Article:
I've been re-reading Laughing Matters, a memoir of television and movie writing by the late, incomparably brilliant Larry Gelbart. And I've been re-reading one passage especially this week for my own selfish reasons.
Speaking of perhaps his most famous triumph, M*A*S*H the television series, Gelbart writes, "The worst aspect of watching reruns is compulsively, mentally rewirting the material, trying to write better lines to rush over to Stage 9 to make changes in an episode that was irreversibly imprinted on film twenty-five years ago."
I got a tiny taste of that this week. Through the courtesy of the good people at Books In Motion, I heard my first novel, For Whom The Minivan Rolls, read--no, performed--by Damon Abdallah, whom I have never so much as exchanged an email with, let alone met.
Mr. Abdallah does a very nice job with the material, not overdoing it with exaggerated voices the way many voice actors do when reading a novel with a large cast. I have no idea how many characters I wrote into Minivan, but I noticed as he was reading it that there were a lot. He had clearly given a good deal of thought into how each would talk, aided very little by my descriptions, which when they exist at all are minimal.
Oh, I'd tweak things here and there, largely because the writer always has an inflection and a delivery in his head when writing dialogue especially, but the vast majority of what Mr. Abdallah has done with my work (and I'm now starting on his performance of the second Aaron Tucker novel, A Farewell to Legs) is really creative and presents the material in a way that the author--that's me--would say is true to the original vision.
But now I can't get the guy's voice out of my head. I don't know if I'll ever be able to write in my own voice again without thinking, "I wonder how Damon Abdallah would read this," or simply channel his inflections into my work. It's a little disconcerting.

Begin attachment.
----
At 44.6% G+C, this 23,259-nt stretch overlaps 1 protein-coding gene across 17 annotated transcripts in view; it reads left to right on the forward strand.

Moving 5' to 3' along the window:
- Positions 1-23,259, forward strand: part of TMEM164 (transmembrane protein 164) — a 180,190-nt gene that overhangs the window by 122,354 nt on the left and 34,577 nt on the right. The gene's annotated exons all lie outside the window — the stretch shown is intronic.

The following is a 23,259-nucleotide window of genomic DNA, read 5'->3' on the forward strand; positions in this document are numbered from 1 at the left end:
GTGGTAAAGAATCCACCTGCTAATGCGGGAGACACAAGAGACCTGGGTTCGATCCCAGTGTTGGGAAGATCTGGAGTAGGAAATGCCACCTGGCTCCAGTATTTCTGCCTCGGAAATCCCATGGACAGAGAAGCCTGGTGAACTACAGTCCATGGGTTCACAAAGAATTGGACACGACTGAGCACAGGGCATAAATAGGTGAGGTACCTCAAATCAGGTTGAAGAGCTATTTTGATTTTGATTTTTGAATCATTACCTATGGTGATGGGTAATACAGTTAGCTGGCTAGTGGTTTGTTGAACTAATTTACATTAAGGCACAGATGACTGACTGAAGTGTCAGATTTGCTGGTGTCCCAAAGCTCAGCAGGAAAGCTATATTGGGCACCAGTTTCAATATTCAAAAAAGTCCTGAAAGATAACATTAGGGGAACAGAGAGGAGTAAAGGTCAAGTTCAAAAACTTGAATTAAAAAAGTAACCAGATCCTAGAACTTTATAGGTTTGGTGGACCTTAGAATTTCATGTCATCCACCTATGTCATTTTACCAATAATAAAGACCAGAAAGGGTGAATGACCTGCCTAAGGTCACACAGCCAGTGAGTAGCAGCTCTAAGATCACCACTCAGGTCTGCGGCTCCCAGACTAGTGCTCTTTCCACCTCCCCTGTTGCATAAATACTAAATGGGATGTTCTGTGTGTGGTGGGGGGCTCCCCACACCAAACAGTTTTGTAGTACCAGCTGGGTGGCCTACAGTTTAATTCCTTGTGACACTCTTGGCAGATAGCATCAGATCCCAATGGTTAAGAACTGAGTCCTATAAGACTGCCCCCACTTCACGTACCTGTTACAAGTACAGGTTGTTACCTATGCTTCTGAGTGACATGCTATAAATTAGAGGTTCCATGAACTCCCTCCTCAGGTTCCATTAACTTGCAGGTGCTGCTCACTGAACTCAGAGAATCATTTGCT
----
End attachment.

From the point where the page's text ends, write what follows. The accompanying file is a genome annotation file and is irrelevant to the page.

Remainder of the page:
Maybe I should have spread the listening experience out a little bit.
The other thing about hearing someone read your work out loud, I've discovered, is that every little miscalculation, every misplaced word, every unconsidered choice, is amplified at the same volume as all the words one might find a source of pride. The mistakes just sound like they're at a decibel level that could fill Central Park.
To be fair, it is now 10 years since Minivan was first published, which means it's at least 11 years since I wrote it. So the primitive nature of the technology Aaron uses (he apparently has never heard of Google and thinks a cell phone is the absolute cutting edge of gadgetry--I'd be horrified to show him an iPhone) is period-appropriate.
Some of the pop culture references are a tiny bit dated as well, but not awfully. The book, to my ear, is a clear example of a writer not the least bit confident in his ability to write a novel, but who has a good sense of character and can write dialogue. I don't by any means disllike the book--it's very dear to my heart, and I honestly believe the story still works well--but now on published book #11, I have a clearer vision of what will land on the floor with a clunk and should therefore be avoided.
After a while listening to an audio performance of your work, it's interesting how two things happen: As a writer, you remember certain phrases that you're especially proud of just before they come up, and brace yourself for how they'll be read. Will it be what you expected? Usually, yes it will.
The other thing is that you want to go back and change stuff. You want to stop the reader at certain points and say, "Wait! I know that's the word on the page--but this is so much better!" Gelbart's frustration must have been what I'm feeling, multiplied geometrically.
The other phenomenon is that you really want to sit down with the person who did the reading and discuss his process in detail. Mr. Abdallah, how did you conceive the voices? How did you get through some of my marathon, rambling sentences with all the supportive clauses without taking a breath or even a drink of water? How long did it take to record each book? How long had you prepared beforehand? Did you like the book?
It's funny how you want the guy who reads the book to enjoy it.
Someday, I hope I'll get the chance to discuss the Aaron Tucker books with Mr. Abdallah (the third, As Dog Is My Witness, will be available from Books In Motion shortly, I'm told--perhaps Damon is reading it now).
I can call him "Damon," you know. We share something.